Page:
Endpoint Detection and Response is the technology area that has grown massively in recent years. EDR definitely offers many benefits beyond traditional antivirus, enabling security teams to obtain deep threat visibility and improve coverage. Response capabilities tend to be much more targeted and effective.
However, using endpoint data alongside telemetry collected across networks and the cloud is the real trick to improving threat detection and response. This is what extended detection and response (XDR) brings, and it’s the reason that Redscan is investing a lot in our CyberOps platform to provide more comprehensive visibility across all types of detection technologies.
Using endpoint data alongside telemetry collected across networks and the cloud is the real trick to improving threat detection and response… Redscan is investing a lot in our CyberOps platform to provide more comprehensive visibility across all types of detection technologies
What do you find most rewarding about leading Redscan Labs?
I really appreciate the diversity of what we do. It’s great to be able to drive the projects we’re involved in and how far we go with them. I’m a technical person so being able to see something through and get into the depth and detail of matters is always a good thing. Every project teaches us something and gives us insight and experience that we take into the future.
Our ethos is very much about sharing and supporting each other in working towards a common goal as we’re a small team of specialists. Looking ahead, our team needs to stay focused on offensive security and what real-world attackers are doing. We also need to stay on top of our own specialist skills across the many technical fields we work in. Diversity in skillset, approach, ideas and thought processes is vital in a function like ours.
Tell us about your career path
I studied Computer Security at De Montfort University and went straight into penetration testing at a cyber security consultancy where I gained valuable experience in many different areas, both technical and client facing. I worked there for three years before moving to a boutique consultancy working with a close friend. After about six months there, I moved to Redscan first as a security consultant before moving to my current position as I got more and more involved in the defensive side of what we do.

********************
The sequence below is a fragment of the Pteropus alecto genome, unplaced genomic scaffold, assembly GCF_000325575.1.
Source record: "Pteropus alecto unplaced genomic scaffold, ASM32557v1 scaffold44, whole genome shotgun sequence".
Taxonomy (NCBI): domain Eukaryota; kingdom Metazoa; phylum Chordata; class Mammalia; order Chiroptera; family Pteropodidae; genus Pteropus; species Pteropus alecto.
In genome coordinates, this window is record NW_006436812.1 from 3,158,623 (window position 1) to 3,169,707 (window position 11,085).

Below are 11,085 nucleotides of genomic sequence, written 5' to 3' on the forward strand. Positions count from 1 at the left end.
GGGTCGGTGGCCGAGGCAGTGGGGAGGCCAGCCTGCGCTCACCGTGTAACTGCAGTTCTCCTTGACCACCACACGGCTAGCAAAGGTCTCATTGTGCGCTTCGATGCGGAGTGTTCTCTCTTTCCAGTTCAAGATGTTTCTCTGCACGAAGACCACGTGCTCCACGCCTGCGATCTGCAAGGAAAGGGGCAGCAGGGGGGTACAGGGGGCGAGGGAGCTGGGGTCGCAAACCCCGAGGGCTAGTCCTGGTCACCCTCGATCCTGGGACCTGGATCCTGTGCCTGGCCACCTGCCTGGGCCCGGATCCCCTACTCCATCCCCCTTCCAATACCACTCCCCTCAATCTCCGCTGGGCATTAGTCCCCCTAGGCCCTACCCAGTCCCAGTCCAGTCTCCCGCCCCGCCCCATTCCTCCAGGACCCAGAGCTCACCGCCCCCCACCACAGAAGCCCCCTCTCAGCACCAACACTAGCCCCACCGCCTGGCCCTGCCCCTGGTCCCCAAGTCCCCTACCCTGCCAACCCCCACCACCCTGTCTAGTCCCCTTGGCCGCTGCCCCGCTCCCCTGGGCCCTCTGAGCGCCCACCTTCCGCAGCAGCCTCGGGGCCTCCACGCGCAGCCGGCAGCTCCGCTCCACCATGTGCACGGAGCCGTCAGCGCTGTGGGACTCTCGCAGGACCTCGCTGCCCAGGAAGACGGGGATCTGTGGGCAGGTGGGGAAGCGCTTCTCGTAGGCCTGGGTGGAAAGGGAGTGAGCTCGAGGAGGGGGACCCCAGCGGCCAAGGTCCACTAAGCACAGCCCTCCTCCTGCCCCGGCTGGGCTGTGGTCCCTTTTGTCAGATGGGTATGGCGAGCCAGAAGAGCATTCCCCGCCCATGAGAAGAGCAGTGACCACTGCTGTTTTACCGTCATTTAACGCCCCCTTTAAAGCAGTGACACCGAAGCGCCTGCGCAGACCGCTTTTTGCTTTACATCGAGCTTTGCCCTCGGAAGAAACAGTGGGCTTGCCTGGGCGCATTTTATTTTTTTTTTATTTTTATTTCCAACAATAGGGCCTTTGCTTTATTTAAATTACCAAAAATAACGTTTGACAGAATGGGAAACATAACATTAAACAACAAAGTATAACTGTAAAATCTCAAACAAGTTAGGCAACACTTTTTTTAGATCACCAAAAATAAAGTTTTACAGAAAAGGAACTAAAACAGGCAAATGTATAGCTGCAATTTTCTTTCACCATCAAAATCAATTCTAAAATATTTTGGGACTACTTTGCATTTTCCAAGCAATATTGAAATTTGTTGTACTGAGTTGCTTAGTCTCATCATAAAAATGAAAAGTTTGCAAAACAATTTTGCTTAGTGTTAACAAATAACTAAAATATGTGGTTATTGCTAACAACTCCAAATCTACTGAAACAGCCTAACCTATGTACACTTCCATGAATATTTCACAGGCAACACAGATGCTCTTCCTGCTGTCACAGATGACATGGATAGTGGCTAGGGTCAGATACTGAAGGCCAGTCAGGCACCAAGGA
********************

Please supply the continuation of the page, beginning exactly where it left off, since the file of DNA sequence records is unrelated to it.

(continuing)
Do you have any advice for people interested in working within security R&D?
I’d encourage anyone that is interested in this area to first obtain experience in pen testing and offensive security. You gain an incredible level of insight across all kinds of businesses and industries and their inner workings.
Working in offensive security gives you experience in many technical areas from standard web applications, to infrastructure and things like vehicle tracking systems. You also get exposure to the diverse ways in which businesses handle security. It’s a nice diverse skillset. Plus, ultimately as a consultant, you end up being able to talk to people which is always nice! Red teaming and scenario-based testing comes in later and that’s where the real fun begins, as you use all your experience to simulate real-world attacks which lead to full compromise. It’s all excellent prior experience for this kind of role.
If anyone reading has a good technical niche and is interested in working with us in R&D, please feel free to contact me or another member of the team through our Contact Us page.